The Triple Team: Jazz’s defense causes Blazers havoc in preseason win; notes on Walker Kessler and Talen Horton-Tucker

Three thoughts on the Utah Jazz’s 108-93 win over the Portland Trail Blazers from Salt Lake Tribune Jazz beat writer Andy Larsen.

1. Causing havoc defensively

Look at how aggressive the Jazz were defensively tonight:

Damian Lillard comes off a screen and Jarred Vanderbilt outright leaves his man (Josh Hart) to go try to prevent the shot. But watch how Malik Beasley scrambles to defend Hart, and how quickly Vanderbilt scrambles back to the paint to get Beasley’s man. Even Jordan Clarkson sort of stints in the direction of the paint, adding to the confusion.

I think we’re going to see a lot of that this season. The Jazz of the last three seasons have been pretty passive defensively. That makes sense, when you have old men Joe Ingles and Bojan Bogdanovic as key cogs, with up-and-down effort from Donovan Mitchell, Rudy Gay, Clarkson, and so on. Even the team’s supposed best perimeter defender, Royce O’Neale, is just 6-4.

The guy who you could pretty consistently count on defensively was Rudy Gobert, so the Jazz just tried to filter everything to him, and have everyone else not make a mistake before then. In the playoffs, it turned out this wasn’t a brilliant strategy.

These Jazz, though, tried to jump passing lanes, aggressively tried to rotate and recover, and generally embraced havoc. The Jazz haven’t had a defender like Vanderbilt in years; they haven’t tried to play a center like Olynyk in years, and they haven’t been this young in years.

Yes, there are going to be times when it looks awful, as it did on Sunday against Toronto. Heck, even against the Blazers on Tuesday, there were times when they were able to make the likes of Olynyk, Lauri Markkanen, Clarkson, and Conley just too slow or slight to make an impact.

But over the aggregate, tonight, it worked, against a pretty confused-looking Portland team. Will it work over the course of 82 games? We’ll see.

2. Walker Kessler’s development

You know, in the past few seasons, I’d do one of these sections on one of the Jazz’s best players of a given night. But this season isn’t really about winning, it’s about development. And so it is definitely possible, in that context, that a 3-point night from Walker Kessler is much more interesting than a 19-point night from Mike Conley.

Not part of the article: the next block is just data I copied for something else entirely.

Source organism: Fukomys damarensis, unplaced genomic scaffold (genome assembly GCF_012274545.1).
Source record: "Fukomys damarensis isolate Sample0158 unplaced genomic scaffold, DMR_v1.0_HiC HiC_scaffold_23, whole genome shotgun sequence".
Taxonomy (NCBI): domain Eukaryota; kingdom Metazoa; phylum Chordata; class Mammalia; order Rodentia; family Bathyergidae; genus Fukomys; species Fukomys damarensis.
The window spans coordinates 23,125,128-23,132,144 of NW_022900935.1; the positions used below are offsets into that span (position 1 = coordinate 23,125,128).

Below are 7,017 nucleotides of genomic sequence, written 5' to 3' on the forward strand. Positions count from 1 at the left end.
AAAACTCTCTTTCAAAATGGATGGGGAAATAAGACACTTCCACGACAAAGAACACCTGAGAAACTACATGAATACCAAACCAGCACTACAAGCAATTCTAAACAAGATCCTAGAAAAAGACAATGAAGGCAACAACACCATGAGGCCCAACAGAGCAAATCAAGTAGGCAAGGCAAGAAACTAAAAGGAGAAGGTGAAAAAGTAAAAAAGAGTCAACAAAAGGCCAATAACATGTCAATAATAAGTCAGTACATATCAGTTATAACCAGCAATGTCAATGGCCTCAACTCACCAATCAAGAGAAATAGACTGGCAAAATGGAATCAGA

Kessler has a pretty good shot of being on the next good Jazz team, and I thought he showed a good deal of promise tonight. Again, they mostly have him in that Gobert-esque drop-big defense, and you can see why: look at how he uses his length to block this floater!

Of course, he got the welcome to the NBA moment later, when Damian Lillard hit the stepback three on him.

I won’t criticize too much for that: the Lillard stepback beats essentially everyone. But it’s the kind of thing that shows all of the different tasks bigs are asked to do in this league, and Kessler will have to do them too.

My favorite Kessler play, though, was this. He gets the ball high in the pick and roll, and delivers a quality pass to the open corner shooter.

I love Derrick Favors — and I’m not even saying Kessler will be as good as Favors one day — but Favors didn’t have the ability to make this short roll pass consistently until about year 3 or 4. That Kessler’s doing it in preseason game 2 is a great sign for his feel and his chances to be a part of a quality offense built around ball movement.

3. Talen Horton-Tucker’s ball stickiness

What does Will Hardy want to establish in Jazz culture? Remember this quote from Media Day:

“(There should be) structure in how we play, and helping them understand that this is a team, and that not one of them can try to shoulder the load and save us. They’re going to have to rely on each other, and that’s going to start at training camp.”

And here were Talen Horton-Tucker’s first shots after being moved into the rotation on Tuesday night.

Not my favorite. I’ll excuse the first one because attacking in transition is usually a good idea, though he obviously needs to be more in control and balanced than that. But I still think on all of those shots, the better option was to find an open teammate than put up a shot.

I understand his urgency: he obviously doesn’t want to be on the fringes of an NBA rotation! He got his chance, and wants to show what he can bring to the table. But this isn’t helping matters.

After THT subbed out, the broadcast showed him having a conversation with Hardy on the sidelines. You have to imagine it was about this, and, to his credit, he played more in control for the rest of the game. He still didn’t look tremendous, but his play was more in the flow of the offense, and he was, in the end, rewarded with a couple of baskets.